At this point, I really do think that Giuliana’s life should be made into a movie. Her life has been quite extraordinary so I think it certainly qualifies as movie material. For one, she can count the late Joan Rivers as her mentor, she had her own reality show ‘Giuliana and Bill’, and there’s her not-too-pleasant experience with artificial insemination and how it led to her cancer diagnosis, that double mastectomy and finally, the birth of her son (Duke) who was conceived via gestational surrogacy.

(I’m still in awe of how she lays her life bare for us to read about, laugh at, and learn from.)

I’m rather envious of her. She’s one of the rare few who KNOW from a young age what they want to be when they grow up, work hard at it, and eventually succeed in the career of their choice. In this book, she calls journalism “the subject that had grabbed me at the age of seven and never let go”. So many of us search, sweat, and succumb (eventually), not finding out what we are meant to be doing on this earth. Lucky her!

And to wrap up, here are some of my favorite lines from this book…

  1. ‘Learning to compromise and not be right all the time is a big lesson for any couple”
  2. “…doctors aren’t gods… they’re human and fallible just like the rest of us”
  3. “…the power of perception and how your attitude toward something can make all the difference in the world”
  4. “You know how you know you’ve lived life to the fullest, and you’ve won? If you can say, I woke up happy most days, and I went to bed happy most nights.”
  5. “I turn forty in triumph. I feel more beautiful than I ever have, gloriously alive in this body that’s been crooked, infertile, cancerous.”

Go get a copy of ‘Going Off Script’. You’ll thank me for it later.:)

Book Review: Raising The Perfectly Imperfect Child by Boris Vujicic

Raising The Perfectly Imperfect Child by Boris Vujicic

I’ve read so many of motivational speaker Nick Vujicic’s books that this book written by his father comes at the right time, to answer some of the burning questions on any reader’s mind. What was Nick really like as a child? How did his parents actually react when they saw him without any limbs after he was born? How did they cope? How did the couple keep the family together, and why did they decide to have two more kids after Nick was born? This book ‘Raising The Perfectly Imperfect Child’ has all the answers and more.:)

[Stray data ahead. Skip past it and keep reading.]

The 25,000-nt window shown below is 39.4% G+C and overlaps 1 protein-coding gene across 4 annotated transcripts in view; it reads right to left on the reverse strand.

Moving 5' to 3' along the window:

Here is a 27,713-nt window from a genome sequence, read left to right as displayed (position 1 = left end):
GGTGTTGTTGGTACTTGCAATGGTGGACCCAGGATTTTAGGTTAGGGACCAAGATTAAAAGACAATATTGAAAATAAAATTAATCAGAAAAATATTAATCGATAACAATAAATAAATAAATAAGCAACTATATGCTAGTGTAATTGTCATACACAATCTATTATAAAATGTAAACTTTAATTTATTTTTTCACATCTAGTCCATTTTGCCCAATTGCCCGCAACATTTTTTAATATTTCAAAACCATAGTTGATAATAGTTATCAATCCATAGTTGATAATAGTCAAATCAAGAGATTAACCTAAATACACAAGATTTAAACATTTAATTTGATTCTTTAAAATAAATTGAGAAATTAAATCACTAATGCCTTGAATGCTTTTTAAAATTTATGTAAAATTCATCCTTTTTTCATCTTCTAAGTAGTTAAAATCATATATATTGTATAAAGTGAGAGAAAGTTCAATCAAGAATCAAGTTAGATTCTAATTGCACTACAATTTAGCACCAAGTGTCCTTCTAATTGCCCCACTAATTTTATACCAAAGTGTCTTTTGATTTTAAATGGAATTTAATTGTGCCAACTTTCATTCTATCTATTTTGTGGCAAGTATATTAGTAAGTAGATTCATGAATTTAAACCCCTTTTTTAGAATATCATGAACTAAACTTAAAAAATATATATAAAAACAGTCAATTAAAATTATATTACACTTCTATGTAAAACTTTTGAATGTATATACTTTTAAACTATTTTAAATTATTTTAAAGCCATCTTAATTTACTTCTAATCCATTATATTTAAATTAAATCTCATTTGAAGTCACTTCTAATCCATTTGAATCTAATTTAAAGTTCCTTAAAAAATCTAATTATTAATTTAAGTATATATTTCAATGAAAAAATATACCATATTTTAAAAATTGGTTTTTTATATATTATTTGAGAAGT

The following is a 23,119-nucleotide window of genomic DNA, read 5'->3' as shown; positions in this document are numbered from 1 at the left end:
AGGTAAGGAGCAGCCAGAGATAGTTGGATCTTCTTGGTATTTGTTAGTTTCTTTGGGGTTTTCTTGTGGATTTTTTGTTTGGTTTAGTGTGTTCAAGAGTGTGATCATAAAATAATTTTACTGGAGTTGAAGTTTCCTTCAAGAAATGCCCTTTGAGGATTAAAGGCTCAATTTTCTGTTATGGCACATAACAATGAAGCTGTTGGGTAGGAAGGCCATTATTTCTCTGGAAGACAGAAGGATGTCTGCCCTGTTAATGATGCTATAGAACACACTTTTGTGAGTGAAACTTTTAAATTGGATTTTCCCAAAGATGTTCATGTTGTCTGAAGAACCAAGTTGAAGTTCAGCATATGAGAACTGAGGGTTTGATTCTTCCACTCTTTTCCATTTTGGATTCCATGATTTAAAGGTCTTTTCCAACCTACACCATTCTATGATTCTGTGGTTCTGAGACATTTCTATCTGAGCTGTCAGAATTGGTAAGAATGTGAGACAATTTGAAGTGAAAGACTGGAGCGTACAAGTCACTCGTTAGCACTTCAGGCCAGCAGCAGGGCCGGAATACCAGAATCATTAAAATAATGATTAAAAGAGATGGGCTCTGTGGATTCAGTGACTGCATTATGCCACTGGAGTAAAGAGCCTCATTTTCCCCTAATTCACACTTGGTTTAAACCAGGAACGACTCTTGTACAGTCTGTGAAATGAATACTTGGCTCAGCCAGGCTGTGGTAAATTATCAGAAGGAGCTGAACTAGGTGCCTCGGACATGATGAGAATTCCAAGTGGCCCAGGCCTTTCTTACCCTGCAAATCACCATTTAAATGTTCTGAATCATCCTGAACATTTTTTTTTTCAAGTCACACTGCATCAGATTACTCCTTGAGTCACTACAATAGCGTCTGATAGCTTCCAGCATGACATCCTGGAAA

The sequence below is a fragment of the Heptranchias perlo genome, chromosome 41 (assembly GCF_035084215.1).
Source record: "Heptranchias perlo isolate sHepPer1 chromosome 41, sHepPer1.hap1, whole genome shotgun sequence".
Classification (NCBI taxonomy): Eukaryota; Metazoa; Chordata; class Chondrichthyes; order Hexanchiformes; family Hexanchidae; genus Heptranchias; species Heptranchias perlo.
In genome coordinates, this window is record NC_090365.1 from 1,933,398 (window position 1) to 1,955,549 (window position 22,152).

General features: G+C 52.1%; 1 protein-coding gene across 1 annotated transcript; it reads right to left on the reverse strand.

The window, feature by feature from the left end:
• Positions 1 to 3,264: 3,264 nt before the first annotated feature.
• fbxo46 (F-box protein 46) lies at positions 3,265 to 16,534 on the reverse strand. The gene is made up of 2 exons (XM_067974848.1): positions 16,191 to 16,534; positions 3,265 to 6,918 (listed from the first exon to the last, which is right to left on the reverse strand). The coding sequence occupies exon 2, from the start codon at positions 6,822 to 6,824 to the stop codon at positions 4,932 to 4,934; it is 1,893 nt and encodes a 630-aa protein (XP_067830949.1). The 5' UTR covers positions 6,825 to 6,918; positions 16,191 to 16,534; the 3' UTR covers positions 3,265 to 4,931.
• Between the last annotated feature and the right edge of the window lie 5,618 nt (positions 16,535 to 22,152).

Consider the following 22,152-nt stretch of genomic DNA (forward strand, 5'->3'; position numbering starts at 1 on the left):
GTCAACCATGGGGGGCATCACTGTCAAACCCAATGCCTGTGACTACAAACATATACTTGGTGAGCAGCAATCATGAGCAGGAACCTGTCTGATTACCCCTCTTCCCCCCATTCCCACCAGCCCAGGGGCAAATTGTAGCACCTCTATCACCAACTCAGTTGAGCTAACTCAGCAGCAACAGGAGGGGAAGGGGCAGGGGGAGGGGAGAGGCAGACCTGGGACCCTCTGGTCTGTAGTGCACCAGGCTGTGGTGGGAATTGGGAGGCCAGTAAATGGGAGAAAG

I also found that the way this book is presented seems familiar. And I realized why when I finally got to the ‘Acknowledgements’ page at the end, in which Boris states that “Nick loaned me his writing partner, Wes Smith”. So if you’ve enjoyed reading Nick’s books, you’ll love this one too as it’s written in the same style.

More than just being an easy-to-read book, it has pearls of wisdom for couples, whether or not they have disabled children. And it deals with a couple of hard truths. For one, Nick’s parents had considered putting him up for adoption. And I can understand why too. Most parents are anxious to know if the baby is healthy when it’s born. Which parent will be able to accept the fact that the newborn doesn’t have arms nor legs?! Social workers at the hospital would have made it clear to the new parents that putting little Nick up for adoption was an option available to them. And yes, this must have been too painful even for Nick to share, I guess. Thankfully, his grandfather is the sort of person who has no doubts that the child would be welcomed into the family and brought up as one of them.

Also, Nick’s parents quickly came round to the idea that whether disabled or not, Nick was their flesh-and-blood and they would bring him up as best they could, and help him reach his fullest potential.

Nick writes in the foreword to the book that “anyone who grows up without loving and supportive parents has far more to overcome than I did”. And that is so true, isn’t it?

There were certain parts of the book which I found especially moving. I’ll share some of them with you here:

~ A Crisis Of Faith ~

“My wife and I were life-long Christians, yet we had each experienced a crisis of faith when Nick was born.” – Boris Vujicic